I don’t spend a lot of time thinking about that little shop. It jumped into my brain today when I saw this meme on Facebook today. That movie and this shop are locked together in my head.

There was a single screen in the store. It was an old TV hung on the wall with a VCR opposite the cash register on which employees could watch any non-porn video in the store. I was there alone one morning and popped in The Breakfast Club. It was a slow morning and I was soon engrossed in the movie. It was during one of the snottier, self-confession scenes that the owner arrived. He stood, blocking my view of the screen and spent several moments watching the bawling teens.

Finally, he turned and fixed the deadest eyes I have ever seen on me. “Are you a fucking psychologist?” [skeeyiekeeawlajust]

He punched the TV off. I’m not sure if he hit a button or if he and the TV simply had an understanding. I just know the TV was punched and the images and sounds stopped.

He turned and vaguely waved in my direction. “File that.”

I brought a book in with me for my next shift. 

Monday, March 21, 2016

Delicate Books

Do you have delicate books? I imagine you do. I'm not talking about precious, first editions or beloved writings that have nourished. I'm talking specifically about brittle tomes that have sat on your shelves for years, maybe decades, without being touched. They have yellowing dust jackets with that curious linen covered cardboard hard cover. They are fourth, fifth, whatever printings of classics that you picked up at a library sell off, yard sale, used shop years ago when, upon seeing you said to yourself, yes, for $1.50 I really should own a disintegrating copy of the Federalist Papers.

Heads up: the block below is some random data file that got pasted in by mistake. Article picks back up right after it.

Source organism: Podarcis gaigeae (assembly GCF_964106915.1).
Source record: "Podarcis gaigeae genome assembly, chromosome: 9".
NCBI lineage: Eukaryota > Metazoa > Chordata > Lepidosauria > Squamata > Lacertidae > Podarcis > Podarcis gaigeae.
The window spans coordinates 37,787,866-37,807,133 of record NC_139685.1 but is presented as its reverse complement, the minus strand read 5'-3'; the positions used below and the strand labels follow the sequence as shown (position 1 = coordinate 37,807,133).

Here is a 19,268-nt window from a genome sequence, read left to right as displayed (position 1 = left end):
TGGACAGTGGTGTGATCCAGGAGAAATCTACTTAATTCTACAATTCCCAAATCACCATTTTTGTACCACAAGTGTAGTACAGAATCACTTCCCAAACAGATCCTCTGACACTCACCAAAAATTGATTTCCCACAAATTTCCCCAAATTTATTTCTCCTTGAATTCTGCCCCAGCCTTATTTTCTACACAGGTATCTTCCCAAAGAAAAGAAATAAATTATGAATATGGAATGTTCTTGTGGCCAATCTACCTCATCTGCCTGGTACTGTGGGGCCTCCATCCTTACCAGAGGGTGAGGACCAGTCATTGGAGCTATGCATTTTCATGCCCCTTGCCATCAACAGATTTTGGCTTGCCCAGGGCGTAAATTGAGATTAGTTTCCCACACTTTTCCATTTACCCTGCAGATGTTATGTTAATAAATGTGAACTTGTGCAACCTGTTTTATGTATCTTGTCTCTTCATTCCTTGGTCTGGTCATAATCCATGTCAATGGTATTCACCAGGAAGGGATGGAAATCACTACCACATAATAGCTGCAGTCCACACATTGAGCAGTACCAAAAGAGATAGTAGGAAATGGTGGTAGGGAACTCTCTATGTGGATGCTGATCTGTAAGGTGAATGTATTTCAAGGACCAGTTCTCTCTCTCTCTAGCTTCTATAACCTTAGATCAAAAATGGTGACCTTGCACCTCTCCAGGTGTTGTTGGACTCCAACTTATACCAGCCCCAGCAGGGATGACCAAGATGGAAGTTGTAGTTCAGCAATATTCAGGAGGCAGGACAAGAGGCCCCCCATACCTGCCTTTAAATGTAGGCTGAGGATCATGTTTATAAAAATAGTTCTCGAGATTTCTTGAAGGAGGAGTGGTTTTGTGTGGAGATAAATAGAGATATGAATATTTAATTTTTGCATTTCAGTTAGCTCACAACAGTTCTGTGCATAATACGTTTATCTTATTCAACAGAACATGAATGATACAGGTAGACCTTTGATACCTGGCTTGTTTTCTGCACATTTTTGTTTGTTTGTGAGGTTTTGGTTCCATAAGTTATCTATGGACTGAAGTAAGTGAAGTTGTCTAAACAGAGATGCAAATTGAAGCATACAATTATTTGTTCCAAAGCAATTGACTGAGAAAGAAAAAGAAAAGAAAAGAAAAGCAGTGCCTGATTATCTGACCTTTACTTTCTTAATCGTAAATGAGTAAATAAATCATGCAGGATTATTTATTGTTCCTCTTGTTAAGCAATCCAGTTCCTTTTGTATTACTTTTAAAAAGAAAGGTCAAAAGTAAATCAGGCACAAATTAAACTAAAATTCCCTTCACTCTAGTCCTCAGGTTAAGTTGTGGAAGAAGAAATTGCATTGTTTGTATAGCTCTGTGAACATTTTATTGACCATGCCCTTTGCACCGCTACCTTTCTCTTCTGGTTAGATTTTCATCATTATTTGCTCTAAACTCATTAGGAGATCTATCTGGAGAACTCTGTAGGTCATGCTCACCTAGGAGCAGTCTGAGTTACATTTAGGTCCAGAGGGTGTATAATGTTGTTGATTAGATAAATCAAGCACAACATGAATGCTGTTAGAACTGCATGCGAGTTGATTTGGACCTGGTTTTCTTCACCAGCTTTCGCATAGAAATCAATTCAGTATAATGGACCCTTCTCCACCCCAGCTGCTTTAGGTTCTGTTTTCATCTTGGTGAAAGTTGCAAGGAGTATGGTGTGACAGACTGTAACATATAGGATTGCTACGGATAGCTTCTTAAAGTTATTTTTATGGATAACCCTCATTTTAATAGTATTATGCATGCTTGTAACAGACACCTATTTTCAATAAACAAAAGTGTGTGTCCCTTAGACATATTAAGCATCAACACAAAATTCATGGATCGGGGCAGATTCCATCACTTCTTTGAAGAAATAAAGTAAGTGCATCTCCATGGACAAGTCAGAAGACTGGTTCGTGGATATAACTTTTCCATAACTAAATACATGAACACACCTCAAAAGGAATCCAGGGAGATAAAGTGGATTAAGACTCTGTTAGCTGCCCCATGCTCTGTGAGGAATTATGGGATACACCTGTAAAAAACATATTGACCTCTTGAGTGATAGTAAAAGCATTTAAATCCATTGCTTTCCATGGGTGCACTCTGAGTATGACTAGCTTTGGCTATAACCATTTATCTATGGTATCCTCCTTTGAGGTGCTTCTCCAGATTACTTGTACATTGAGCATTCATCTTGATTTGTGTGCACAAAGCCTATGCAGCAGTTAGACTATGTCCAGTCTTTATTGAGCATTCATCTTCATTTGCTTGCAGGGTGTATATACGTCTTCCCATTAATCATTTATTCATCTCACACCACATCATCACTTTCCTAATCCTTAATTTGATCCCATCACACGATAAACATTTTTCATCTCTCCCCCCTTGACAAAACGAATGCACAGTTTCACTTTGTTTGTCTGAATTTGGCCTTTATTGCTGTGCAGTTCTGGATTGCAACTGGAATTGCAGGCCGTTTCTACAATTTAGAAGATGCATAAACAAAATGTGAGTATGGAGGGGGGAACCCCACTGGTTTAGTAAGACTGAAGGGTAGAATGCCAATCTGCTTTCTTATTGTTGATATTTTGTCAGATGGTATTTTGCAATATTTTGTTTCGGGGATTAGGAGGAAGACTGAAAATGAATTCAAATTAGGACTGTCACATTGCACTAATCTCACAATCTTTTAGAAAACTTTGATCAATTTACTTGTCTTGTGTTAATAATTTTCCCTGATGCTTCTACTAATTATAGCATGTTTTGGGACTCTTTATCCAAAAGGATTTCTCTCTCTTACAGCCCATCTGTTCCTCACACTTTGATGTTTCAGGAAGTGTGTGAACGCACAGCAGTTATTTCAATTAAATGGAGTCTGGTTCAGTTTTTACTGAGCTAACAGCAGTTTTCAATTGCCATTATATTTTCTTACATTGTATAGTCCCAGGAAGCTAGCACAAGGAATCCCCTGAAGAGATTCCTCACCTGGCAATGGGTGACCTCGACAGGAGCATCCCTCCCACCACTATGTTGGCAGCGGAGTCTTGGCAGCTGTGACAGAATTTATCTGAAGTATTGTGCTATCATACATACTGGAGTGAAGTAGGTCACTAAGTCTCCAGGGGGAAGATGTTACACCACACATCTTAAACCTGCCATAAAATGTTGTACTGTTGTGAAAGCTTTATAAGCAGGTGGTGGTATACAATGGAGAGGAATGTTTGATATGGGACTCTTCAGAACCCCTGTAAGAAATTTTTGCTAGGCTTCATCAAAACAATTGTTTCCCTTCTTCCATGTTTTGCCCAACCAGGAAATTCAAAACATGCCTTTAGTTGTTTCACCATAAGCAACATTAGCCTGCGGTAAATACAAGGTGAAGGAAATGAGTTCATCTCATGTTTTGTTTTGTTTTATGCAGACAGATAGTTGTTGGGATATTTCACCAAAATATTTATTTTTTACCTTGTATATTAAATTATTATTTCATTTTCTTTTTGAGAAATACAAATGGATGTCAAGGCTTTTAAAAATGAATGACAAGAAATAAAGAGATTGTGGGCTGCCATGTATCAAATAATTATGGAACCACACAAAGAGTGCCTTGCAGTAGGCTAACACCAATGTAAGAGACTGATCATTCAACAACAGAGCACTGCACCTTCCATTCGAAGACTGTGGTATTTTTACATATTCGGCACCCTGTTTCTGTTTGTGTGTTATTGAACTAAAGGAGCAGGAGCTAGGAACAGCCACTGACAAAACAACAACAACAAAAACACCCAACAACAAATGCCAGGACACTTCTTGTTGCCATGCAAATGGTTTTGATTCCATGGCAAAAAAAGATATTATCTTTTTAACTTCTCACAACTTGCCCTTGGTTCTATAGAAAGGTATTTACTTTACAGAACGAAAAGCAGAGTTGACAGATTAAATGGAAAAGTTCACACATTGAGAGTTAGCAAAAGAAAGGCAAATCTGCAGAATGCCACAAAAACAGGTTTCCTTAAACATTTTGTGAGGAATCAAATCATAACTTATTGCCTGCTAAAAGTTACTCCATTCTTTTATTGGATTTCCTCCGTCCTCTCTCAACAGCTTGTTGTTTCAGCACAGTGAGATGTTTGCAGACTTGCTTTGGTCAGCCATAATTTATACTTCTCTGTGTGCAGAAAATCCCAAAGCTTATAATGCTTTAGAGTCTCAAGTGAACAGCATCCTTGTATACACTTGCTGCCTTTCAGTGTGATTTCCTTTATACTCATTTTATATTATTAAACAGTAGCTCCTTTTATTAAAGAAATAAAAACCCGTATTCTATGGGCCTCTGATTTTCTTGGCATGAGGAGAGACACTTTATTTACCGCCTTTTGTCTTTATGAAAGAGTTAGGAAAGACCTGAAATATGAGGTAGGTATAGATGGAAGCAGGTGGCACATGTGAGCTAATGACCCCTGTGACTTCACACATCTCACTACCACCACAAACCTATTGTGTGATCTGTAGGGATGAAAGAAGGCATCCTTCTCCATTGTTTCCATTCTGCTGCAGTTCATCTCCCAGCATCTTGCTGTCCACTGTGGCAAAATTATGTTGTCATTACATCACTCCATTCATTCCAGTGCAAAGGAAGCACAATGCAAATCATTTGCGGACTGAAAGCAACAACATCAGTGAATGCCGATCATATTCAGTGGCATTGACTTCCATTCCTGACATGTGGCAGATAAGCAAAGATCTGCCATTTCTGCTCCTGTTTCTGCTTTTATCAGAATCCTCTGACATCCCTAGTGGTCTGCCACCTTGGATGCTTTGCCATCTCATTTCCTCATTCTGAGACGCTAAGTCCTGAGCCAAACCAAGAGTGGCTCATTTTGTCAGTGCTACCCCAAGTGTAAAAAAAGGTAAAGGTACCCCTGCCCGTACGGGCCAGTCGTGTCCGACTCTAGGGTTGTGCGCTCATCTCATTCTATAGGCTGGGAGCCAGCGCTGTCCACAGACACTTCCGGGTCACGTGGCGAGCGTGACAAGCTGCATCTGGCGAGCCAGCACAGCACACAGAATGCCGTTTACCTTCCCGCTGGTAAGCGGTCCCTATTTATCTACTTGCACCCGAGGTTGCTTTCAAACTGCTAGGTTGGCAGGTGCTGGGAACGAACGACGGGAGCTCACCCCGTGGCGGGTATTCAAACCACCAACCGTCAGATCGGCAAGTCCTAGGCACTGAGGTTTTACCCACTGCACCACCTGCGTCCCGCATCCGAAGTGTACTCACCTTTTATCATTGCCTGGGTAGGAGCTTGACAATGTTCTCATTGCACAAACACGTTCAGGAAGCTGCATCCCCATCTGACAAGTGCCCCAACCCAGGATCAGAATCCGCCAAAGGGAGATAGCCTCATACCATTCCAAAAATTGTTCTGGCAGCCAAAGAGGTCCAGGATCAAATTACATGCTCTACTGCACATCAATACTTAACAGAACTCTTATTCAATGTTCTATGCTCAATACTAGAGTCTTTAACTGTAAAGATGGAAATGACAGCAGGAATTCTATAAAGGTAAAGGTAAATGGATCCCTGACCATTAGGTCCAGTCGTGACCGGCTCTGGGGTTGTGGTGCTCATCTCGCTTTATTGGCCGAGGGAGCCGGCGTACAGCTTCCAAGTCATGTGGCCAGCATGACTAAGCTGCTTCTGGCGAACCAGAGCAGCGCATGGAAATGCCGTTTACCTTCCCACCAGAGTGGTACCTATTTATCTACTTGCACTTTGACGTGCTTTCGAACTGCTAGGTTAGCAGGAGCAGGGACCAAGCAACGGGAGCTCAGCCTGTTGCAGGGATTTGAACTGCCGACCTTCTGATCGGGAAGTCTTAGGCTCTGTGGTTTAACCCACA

You do. We all do.

I have several. There are books on my shelf that I'm constantly pulling to remind myself of the distance between basil plants I should arrange in my garden, to remember that Kennedy-Lincoln parallel thing, to remind myself in which play Shakespeare coined the borrower-be thing. Those books get action.

But those other books, the delicate ones, stand true, untouched and gathering dust. I have Schlesinger's Roosevelt series, sure. But, do I touch it? No. I used to yank out that curiously mesmerizing Timetables of History all the time and then Google happened and now it stands, untouched, waiting. Becoming delicate.

Tonight I was looking for a book I know I have somewhere – still haven't found it – and came across a couple of others that grabbed me. The Robe by Douglas and 84, Charing Cross Road by Helen Hanff have just been sitting there, waiting. Why do I have The Robe? I have no idea. I don't know what it's about, I have no memory of it being being recommended. I think an old college buddy might have once mentioned a movie called The Robe but that can't be why I have this book. 84, of course, is a delightful movie. If you can watch that film and not fall in love with Anne Bancroft then you and I have nothing more to say to each other. But, how did I find this book and, more importantly, why haven't I read it are questions for which I have no answer.

Both books have grown delicate. The Robe is in very bad shape. The binding is pulling loose and the spine is impossibly stiff. I'm gently working it back and forth. Fortunately, my hands are big enough that I can wrap my palm about the length of the edge. I can roll it softly and gingerly open the pages. Soon I'll open it about 20 degrees and let the pages break apart from the fused block they've become, starting at the center, of course. In a bit I'll be able to let them cascade back and forth as individuals. Finally, still gently rolling, I'll crawl to the front and find out what the hell this book is that I've guarded for so many years.

After that, I may actually read 84. We'll see.